Two more property insurers, including two of Florida’s larger carriers, did not wait around to see what help the just-concluded special session of the Legislature may provide, and have stopped new business in the state.
People’s Trust, once listed as the ninth-largest property-casualty carrier in the state and whose chief operating officer is former Florida Insurance Commissioner Tom Gallagher, on May 19 made a filing with the Florida Office of Insurance Regulation. It said the company would suspend writing new homeowner and dwelling-fire policies that day.
Southern Fidelity Insurance Co., headquartered in Tallahassee, told agents Thursday that it had suspended new and renewal business for all lines until it can complete its reinsurance coverage for the 2022 hurricane season. Existing quotes cannot be bound, the memo said.
“We deeply apologize to our agency partners for the impact this will take on your business and appreciate your commitment to us,” reads the Southern Fidelity announcement. The company also writes in South Carolina, Louisiana and Mississippi.
Company offices will be closed starting today, Friday, at 2 p.m., the company said.
The People’s Trust filings, which were quickly approved by OIR, tweak wording in the company’s manuals for homeowners multi-peril and for dwelling fire coverage. Ineligible risks now include “new business located in all Florida counties.”
The companies did not indicate how long the suspensions would be in effect. People’s Trust did not fully explain the reason for the suspensions, but Gallagher provided a brief statement Friday morning:
“We have completed our reinsurance purchase and are working on our new rate filing to account for additional reinsurance costs so that we can open up to new business,” he said. “We are currently renewing business that meets our underwriting criteria. We will be applying for the newly legislated roof deductible to be placed on our policies as soon as it’s approved.”
It’s likely the carriers will be able to tap into a special reinsurance program established this week by the Florida Legislature at its special insurance session, but it’s unclear if the program will provide enough savings to help Southern Fidelity secure other layers of reinsurance.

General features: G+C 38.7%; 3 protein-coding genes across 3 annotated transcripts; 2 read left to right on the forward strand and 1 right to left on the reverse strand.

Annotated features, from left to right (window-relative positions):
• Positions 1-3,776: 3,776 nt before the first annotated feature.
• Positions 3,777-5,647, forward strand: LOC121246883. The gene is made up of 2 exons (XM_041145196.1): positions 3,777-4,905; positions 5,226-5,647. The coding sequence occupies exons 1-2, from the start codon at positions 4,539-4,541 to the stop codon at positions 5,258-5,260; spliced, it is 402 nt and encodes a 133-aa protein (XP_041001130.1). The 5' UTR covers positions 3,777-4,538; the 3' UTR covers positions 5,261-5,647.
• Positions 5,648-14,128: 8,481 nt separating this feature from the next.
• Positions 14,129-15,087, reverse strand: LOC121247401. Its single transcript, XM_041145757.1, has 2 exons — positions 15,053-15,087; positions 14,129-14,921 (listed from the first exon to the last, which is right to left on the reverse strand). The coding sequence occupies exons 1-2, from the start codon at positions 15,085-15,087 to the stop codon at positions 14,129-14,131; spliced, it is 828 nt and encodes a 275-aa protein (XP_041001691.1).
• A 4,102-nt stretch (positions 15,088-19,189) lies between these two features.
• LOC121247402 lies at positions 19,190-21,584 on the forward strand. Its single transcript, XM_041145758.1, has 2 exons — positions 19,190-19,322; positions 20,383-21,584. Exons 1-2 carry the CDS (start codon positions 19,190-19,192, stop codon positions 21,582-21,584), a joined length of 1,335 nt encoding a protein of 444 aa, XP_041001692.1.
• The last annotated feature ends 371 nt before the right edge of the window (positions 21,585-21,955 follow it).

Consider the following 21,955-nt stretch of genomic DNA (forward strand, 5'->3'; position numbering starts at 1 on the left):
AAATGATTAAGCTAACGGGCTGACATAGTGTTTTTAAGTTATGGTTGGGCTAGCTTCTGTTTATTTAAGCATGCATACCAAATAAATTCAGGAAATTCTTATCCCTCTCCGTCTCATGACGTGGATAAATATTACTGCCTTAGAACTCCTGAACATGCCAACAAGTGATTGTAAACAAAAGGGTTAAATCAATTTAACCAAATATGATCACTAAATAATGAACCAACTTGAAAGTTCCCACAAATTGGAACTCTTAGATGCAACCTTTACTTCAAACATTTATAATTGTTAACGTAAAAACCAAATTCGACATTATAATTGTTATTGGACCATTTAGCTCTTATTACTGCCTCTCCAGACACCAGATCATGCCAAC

The filings did not indicate how many People’s Trust policies will be affected. People’s Trust does not report the quarterly information to OIR. Southern Fidelity does, and reported 98,641 policies in force at the end of 2021, and $184 million in total premium written. Southern Fidelity was provided significant financial support in late 2020 when Hudson Structured Capital Management took a majority ownership stake.
The carriers are now the seventh and eighth insurers to announce they have stopped writing in Florida’s distressed market in the last seven months. Others include United P&C Insurance, Avatar Insurance (now insolvent), Florida Farm Bureau and TypTap. Progressive Insurance also said late last year it will not renew homes with roofs over 16 years of age. Other carriers have made similar filings.
The suspension comes as a surprise to some, not to others in the Florida insurance market. Some have warned that more carriers will soon become insolvent, despite the action from lawmakers at the special session this week. Gallagher said the new laws should help but more work remains to be done.
“The special legislative session was very helpful to both insureds and carriers. As was stated in both the house and senate, Florida accounts for 79% of the nation’s homeowners’ insurance lawsuits over claims filed while making up only 8% of the nation’s homeowners’ insurance claims, so we look forward to the Legislature taking additional measures to finish addressing this Florida-specific problem of frivolous lawsuits,” he said in an email.
People’s Trust has a business model that was seen by many as innovative when it was unveiled about five years ago. The company was one of the first to require the use of its own contracting companies to make repairs after claims were filed, and the insurer had prevailed in several court decisions in the last two years that upheld the requirement.
Some policyholders and their attorneys have complained that the restoration companies did not complete jobs or provided poor-quality work.
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